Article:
Are Headed Toward Hyperinflation?
John A. Quayle
blueoval57 at VERIZON.NET
Mon May 25 16:34:39 MDT 2009
>John A. Quayle wrote:
>>*/[It happened during the Weimar Republic and some say it could happen
>>here, too. Fact is that we cannot possibly spend our way out from under
>>mounting deficits - no matter whether we flood the system with worthless
>>cash or continue to borrow from our enemy (China). - JAQ:]
>>At 09:52 AM 5/25/2009, Ernie Lane wrote:
>I read an article the other day that said that deficit spending is OK, if
>not called for, as long as the deficit is below 4% of GDP. Now, I don't
>know what the "limit" is, but obama is moving us in the direction of
>annual deficits of more than 10% of GDP.
You'll not find a "consensus" on limits, Ernie. No two Economists
generally agree on much............
>I think that deficits are fine, as long as they are of reasonable size.
>And one thing you don't hear much about is that these huge deficits are
>going to put us in the area of a total government debt of more than 100%
>of GDP, and I don't think that's survivable.
Absolutely correct. Just look at what Japan did during the 1990s,
when they outstripped GDP, spending 100-trillion yen. We haven't even
approached a hundred trillion dollars, but then, Japan should sever as a
beacon to avoid danger.
>At least when the annual deficits are small, the economy can grow faster
>than those deficits, so the total debt never overtakes GDP. A declining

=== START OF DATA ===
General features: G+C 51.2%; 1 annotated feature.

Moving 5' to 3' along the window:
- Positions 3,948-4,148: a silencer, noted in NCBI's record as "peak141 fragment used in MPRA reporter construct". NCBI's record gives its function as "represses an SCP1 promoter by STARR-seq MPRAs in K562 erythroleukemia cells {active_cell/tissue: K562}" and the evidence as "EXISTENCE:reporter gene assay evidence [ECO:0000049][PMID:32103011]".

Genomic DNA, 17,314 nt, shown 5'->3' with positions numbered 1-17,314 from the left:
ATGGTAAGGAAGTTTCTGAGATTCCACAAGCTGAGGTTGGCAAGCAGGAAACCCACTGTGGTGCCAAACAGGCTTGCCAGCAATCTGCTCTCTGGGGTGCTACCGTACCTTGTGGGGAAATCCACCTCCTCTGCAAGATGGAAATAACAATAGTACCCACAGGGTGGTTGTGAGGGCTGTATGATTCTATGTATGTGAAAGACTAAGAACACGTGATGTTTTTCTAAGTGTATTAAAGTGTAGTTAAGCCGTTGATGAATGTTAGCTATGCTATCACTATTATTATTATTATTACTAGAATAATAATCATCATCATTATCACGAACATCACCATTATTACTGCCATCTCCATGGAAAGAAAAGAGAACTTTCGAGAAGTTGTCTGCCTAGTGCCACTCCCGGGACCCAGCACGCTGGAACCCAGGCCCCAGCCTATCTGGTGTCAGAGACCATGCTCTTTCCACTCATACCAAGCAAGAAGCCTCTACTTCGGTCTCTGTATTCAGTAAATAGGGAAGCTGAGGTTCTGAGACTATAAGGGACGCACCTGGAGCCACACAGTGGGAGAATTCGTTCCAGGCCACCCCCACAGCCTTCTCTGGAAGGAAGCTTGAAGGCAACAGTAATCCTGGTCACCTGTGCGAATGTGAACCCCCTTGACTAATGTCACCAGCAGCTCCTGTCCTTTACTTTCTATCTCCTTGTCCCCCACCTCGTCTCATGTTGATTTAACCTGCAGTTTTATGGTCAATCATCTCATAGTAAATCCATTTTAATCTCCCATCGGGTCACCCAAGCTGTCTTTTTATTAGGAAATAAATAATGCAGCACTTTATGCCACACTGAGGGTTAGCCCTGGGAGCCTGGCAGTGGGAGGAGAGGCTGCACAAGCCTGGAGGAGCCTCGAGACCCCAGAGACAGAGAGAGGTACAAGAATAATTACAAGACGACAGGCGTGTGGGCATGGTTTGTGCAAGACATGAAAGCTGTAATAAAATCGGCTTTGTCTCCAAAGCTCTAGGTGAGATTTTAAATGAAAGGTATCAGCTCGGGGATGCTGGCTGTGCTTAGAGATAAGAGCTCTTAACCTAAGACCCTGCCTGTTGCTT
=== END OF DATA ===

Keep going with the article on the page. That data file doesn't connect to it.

>economy, as we are in now, can absorb reasonable deficits for a year or
>two, and eventually make that surplus (economic growth over deficit) up.
>But obama's deficits, so much so fast, will hobble the economy forever --
>hyperinflation being just one thing.
Hyperinflation is a disease which cannot be cured without total
>You can already see the future in two things:
>- The rapidly rising oil price.
It's going back up just as fast as it came down.........twenty or
thirty cents a clip.
>There are also other factors at play, but the oil suppliers denominate in
>dollars, which they see as a declining asset, so they _have to_ raise the
>price. - S&P recently revised its outlook for the British Pound -- they
>didn't cut its rating yet, but are poised to -- because their overall
>government debt is at or near GDP. That's also where we are. They are
>going to be extremely reluctant to do or say anything about our situation,
>but I think that eventually, they will be forced to.
Bottomline is we're in trouble.
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